*This week’s blog is a guest post from Bob Brotchie of Anglia Counselling*
What is counselling?
Receiving ‘counsel’ is something most of us undertake each day from friends, loved ones, or colleagues. In a formal counselling session the difference comes from the impartial and non-judgemental behaviour of the counsellor, who does not have the inevitable vested interests of people who know you, and their specialist listening skills. Commencing a course of counselling opens up all kinds of possibilities to unpack your emotional suitcase, start a journey into the real you, and closely examine how any area in your life can be improved.
As with any physical symptoms, the sooner you address dysfunction in the processes of your mind, the more likely you are to achieve rapid and sustainable repair. Even those who have suffered long term distress can find release, start to relax, and learn new ways to respond and react differently to circumstances that currently cause them to withdraw or be fearful.
Who is counselling for?
Counselling can be useful for anyone, and everyone. Whether you are considered ‘successful’ and ‘normal’ or you have an annoying niggling emotional issue that is interrupting your life, such as a past emotional or physical trauma, issues with relationships, self-esteem, anxiety, low-moods/depression, stresses, or anything at all that is leaving you feeling that you are functioning at less than your true ability, counselling may enable you to take a step back and consider what is stopping you from achieving your potential, and ways to make a change. When you’re going through tough times like divorce, counselling can be a valuable outlet for your emotions and can help you gently brush through the tangle of feelings and fears you have.
There are a number of different schools of counselling, and different counsellors tend to specialise in different areas, often also offering differing levels of intensity depending on the symptoms involved. There are in excess of 100 therapy models, and it is worth doing some research on what might suit you, or what you might expect from your chosen therapist. Whatever type of therapy you choose, usually each session will last around 50 minutes.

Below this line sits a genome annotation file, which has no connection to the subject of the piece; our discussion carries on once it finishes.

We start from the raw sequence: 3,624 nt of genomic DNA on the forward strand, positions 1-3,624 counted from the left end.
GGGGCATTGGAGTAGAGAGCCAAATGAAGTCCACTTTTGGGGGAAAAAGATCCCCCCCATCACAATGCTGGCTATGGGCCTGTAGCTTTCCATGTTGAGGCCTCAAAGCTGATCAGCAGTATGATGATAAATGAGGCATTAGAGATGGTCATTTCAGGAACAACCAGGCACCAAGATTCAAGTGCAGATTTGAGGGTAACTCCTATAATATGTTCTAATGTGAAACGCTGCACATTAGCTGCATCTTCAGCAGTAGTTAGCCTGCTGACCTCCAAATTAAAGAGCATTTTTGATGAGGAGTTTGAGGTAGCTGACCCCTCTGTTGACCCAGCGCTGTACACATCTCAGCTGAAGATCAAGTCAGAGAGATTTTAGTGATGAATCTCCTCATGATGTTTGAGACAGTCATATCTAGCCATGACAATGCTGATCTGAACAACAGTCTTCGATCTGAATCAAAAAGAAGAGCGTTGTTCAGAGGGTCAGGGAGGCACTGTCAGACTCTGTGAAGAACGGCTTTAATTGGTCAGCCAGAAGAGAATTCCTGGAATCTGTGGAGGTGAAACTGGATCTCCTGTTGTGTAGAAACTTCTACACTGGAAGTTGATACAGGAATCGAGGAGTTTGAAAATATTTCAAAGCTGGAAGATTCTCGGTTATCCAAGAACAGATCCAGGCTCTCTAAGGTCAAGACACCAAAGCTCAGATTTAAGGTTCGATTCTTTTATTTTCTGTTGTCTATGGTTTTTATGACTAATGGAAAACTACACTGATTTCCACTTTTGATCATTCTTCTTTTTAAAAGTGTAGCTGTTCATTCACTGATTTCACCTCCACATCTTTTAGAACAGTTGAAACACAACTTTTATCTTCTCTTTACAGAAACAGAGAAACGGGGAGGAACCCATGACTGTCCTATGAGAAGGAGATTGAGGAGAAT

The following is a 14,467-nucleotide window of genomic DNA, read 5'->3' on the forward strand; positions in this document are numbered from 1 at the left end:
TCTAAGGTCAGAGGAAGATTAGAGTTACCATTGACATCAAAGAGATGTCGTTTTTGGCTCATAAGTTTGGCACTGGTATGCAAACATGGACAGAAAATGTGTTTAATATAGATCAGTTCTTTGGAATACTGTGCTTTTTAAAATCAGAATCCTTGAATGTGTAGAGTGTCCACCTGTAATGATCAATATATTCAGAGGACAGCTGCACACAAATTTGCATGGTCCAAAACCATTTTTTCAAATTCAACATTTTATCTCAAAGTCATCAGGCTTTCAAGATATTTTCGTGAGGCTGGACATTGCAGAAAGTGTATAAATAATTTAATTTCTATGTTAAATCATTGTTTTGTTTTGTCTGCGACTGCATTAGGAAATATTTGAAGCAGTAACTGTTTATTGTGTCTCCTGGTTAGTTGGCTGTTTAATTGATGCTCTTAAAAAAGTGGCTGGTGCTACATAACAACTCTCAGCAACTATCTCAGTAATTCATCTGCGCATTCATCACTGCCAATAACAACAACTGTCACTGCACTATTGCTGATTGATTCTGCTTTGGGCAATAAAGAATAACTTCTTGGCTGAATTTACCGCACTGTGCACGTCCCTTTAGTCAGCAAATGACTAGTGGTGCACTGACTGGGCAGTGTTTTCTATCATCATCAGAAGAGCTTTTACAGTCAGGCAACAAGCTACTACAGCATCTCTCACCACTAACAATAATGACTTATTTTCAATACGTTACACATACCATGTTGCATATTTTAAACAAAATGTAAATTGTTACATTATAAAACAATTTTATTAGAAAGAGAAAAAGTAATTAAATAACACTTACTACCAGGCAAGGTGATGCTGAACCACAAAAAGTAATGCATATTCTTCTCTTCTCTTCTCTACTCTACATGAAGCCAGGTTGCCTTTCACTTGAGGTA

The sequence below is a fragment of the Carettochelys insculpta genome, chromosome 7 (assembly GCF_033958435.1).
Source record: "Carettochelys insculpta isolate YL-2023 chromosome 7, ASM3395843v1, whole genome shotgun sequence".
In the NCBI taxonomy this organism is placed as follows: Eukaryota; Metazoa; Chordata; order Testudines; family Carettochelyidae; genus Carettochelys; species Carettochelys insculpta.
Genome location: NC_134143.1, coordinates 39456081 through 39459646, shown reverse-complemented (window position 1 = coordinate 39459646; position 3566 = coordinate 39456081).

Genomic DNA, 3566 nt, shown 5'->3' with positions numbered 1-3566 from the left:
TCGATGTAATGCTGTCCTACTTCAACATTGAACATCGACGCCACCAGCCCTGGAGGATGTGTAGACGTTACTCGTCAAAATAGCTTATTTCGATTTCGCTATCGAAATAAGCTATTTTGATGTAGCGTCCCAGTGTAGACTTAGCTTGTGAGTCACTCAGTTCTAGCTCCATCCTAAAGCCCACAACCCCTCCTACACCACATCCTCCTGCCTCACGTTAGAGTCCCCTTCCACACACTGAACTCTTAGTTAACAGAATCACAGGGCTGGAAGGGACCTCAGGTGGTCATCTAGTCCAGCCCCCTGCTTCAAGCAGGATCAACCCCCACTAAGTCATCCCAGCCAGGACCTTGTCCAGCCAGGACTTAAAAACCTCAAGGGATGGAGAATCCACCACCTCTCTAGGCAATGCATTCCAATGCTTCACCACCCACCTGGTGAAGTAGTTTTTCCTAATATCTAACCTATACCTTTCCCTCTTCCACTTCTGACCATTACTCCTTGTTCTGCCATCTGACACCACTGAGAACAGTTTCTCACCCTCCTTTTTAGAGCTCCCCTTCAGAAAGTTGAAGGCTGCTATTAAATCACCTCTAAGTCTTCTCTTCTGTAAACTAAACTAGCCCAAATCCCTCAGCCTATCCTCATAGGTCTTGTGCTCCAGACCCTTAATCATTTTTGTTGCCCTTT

Choosing your therapist
It is important to feel comfortable with the therapist you choose, and most will offer an initial meeting where the two of you can get to know each other, free of charge, and decide whether you are likely to be able to work together. This initial meeting may also cover an assessment to assess your needs and the challenges you are facing that have led you to seek counselling. Some counsellors may use a questionnaire including scoring scales for emotions and feelings such as sadness, sleep quality, relationships (home and work), alcohol use, anxiety, and harmful feelings to self or others; however, not everyone finds these helpful, and different schools of therapy assess people in different ways. Your therapist may just want to chat to you, and to hear your view of where you are. We all work according to our training and experience, and no two counsellors will take exactly the same approach.
After that first contact, it is important to take the time you need to decide whether you feel safe and can trust the person you are considering engaging. This may be easier said than done if you are feeling unwell and finding it difficult to put your trust in anything, and therapists do not underestimate the leap of faith that is necessary to start a course of counselling.
Once sessions are underway, any good therapist will ask for, and provide, regular feedback about whether and how you feel progress is being made. The ideal is to achieve an ongoing partnership in collaboration, where you remain in control of the process throughout. The aim is to empower you to manage current and future challenges with a sustainable strategy which will last outside the counselling room.
How long will I need counselling?
Understandably, this is one of the most commonly asked questions. After between one and three sessions the challenges that fall to be addressed and how severe or mild they are should be much clearer to the therapist, along with how well the collaboration is working or is likely to progress. If the issue that has led the client to seek counselling is a single challenge, it may be possible to resolve this in just a few sessions, but a more nebulous difficulty is an unknown quantity until all relevant matters have been ‘unpacked’. The client will ultimately decide when therapy ends, with the support of the therapist.
Wishing you peace and the best of health.
Bob Brotchie 01638 563222